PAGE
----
Friday, October 17, 2008

Gamestop gave me a pile of money to write this blog.

Note: if you signed up for a subscription at your local GameStop, you'll see two additional paragraphs in this post.

Welcome to Exclusive Preorder! I'm an obsessive reader of gaming websites, but with the occasional exception of GamePolitics.com, most websites focus almost exclusively on the games themselves -- the latest screenshots, features, trailers, and other marketing materials publishers shower them with. Which is fine! There's obviously a huge audience for the latest news, as evidenced by my own Google Reader feed (Joystiq, Kotaku, 4cr, etc). But hey, like my profile claims, I'm really just a gamer at heart. I eat it all up.

That said, especially as I work in the industry I can't help but look at the "industry" side of the equation, and the gaming news sites frequently fail to address that for any number of reasons. Sometimes the news is big enough that even the news sites perk up; you may recall the massive row (Joystiq coverage) about Gamespot's firing of Jeff Gerstmann (grats on the new gig, sir). Publishers and review sites in a massive feedback loop of access and coverage? It's just the kind of scandal to drive page views.

I won't pretend that the games industry isn't healthy; clearly it's doing quite well for itself. But that can't keep me from wishing it would do well with a little more integrity, and perhaps a little more thought for the future. There's definitely some cognitive dissonance when your company is fueled by artists who love to create, but governed by the marketing potential of their creation.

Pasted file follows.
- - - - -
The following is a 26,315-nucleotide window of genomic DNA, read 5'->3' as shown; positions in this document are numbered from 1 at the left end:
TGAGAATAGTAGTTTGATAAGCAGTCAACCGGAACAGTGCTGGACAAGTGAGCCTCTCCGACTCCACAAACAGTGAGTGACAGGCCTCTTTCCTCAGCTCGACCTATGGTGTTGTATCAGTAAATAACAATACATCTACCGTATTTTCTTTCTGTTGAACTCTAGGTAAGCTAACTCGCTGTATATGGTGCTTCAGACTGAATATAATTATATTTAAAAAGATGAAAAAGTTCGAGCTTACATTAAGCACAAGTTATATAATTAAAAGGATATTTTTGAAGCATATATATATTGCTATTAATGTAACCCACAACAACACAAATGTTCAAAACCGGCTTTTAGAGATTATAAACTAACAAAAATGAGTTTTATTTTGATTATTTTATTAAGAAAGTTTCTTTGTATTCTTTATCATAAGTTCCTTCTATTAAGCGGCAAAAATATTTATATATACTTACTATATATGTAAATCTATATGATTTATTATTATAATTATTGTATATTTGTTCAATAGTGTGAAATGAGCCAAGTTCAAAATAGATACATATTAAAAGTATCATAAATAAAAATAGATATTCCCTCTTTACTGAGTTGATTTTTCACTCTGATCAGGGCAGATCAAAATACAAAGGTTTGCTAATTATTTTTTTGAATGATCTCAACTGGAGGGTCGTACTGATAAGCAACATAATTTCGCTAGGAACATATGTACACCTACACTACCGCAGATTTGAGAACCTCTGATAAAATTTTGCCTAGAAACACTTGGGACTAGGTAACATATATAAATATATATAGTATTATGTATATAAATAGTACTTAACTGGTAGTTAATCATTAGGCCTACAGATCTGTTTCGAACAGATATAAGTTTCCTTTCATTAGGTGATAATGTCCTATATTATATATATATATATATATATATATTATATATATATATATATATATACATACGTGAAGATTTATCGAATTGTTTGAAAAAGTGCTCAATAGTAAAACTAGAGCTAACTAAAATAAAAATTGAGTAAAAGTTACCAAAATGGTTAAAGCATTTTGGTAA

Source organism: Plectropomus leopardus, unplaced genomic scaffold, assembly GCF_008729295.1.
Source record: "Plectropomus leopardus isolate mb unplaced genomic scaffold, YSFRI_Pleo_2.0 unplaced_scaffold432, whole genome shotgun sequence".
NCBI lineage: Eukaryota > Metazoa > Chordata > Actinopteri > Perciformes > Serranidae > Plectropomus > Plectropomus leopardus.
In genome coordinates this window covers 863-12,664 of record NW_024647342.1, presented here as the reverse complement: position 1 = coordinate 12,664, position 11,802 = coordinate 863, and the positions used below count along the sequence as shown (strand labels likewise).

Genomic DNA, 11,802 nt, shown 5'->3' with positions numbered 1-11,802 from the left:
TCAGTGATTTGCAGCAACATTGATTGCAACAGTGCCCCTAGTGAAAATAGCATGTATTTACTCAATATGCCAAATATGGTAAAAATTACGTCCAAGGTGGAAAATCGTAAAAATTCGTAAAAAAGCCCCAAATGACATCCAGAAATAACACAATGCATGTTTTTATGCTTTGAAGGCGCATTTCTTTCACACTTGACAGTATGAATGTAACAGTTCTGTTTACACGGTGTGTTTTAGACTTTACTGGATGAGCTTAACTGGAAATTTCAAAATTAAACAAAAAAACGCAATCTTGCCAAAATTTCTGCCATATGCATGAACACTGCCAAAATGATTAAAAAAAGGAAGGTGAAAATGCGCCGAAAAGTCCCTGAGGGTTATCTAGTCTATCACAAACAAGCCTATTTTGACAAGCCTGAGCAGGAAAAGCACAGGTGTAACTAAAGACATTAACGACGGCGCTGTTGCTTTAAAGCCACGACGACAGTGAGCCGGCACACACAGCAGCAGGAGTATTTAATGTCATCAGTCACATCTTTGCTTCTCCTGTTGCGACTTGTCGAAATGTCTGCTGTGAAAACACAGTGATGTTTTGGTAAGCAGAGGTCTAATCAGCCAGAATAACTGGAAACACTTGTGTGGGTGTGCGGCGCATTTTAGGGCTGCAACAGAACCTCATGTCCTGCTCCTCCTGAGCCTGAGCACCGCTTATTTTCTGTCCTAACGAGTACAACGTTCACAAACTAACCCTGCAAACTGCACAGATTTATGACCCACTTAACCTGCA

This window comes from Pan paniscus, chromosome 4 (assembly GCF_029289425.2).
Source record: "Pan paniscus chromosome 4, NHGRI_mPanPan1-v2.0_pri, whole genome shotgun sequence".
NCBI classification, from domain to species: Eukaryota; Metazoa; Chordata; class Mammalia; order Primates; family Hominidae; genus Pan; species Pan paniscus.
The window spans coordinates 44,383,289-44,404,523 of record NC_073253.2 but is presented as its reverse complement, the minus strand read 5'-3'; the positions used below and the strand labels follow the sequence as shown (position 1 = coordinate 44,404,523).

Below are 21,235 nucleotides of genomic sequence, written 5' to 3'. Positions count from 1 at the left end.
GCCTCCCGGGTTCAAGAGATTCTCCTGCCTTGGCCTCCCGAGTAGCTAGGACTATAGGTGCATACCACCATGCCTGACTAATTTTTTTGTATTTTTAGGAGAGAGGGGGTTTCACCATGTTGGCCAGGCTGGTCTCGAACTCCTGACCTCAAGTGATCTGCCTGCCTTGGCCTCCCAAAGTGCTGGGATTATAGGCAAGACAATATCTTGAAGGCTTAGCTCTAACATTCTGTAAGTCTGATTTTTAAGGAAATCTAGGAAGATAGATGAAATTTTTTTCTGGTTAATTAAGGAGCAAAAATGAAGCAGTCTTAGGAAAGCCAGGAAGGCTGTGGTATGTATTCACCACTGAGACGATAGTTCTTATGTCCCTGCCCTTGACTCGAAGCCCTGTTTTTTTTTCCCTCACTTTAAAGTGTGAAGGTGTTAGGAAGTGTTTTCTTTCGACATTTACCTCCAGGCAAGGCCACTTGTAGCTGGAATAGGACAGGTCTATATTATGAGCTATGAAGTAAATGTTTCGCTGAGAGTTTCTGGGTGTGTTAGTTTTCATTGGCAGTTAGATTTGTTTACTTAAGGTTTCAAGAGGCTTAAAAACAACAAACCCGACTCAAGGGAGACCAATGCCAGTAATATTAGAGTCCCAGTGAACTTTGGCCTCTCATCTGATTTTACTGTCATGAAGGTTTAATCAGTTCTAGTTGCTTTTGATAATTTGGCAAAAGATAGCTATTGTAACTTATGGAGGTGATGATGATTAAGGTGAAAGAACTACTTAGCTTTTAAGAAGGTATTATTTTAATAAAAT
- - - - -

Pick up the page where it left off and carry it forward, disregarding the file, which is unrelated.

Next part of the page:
Which brings me to this blog. I'm not an "insider" beyond the fact that I work for a company in the industry. I don't have the connections that get exclusives dropped into my lap (so yeah, the Gamestop preorder crowd is SOL on that one). But I'm here to talk about the news that gets me going and keeps me up. There are factions constantly pushing and pulling each other:
  1. The publishers, with the funding and the marketing power.
  2. The developers, with the talent to create a compelling product.
  3. The merchants, who have the final say in what actually reaches buyers... and who to some degree are the real "target audience," as far as publishers are concerned.
  4. The gamer! I hope you know who you are.
  5. The media, who simultaneously inform the consumer and advertise for the publisher... hopefully without too much conflict of interest.
  6. The ESRB, the government, concerned parents, crazy lawyers, and other external forces that act upon the industry.
Who are they? How do they interact? How does it affect what, when, or how you buy and play games?

Honestly, I don't know the answers except for a smattering of loose information on the surface. But maybe I'll learn something writing this blog. And maybe I'll even get a few people reading it in the process.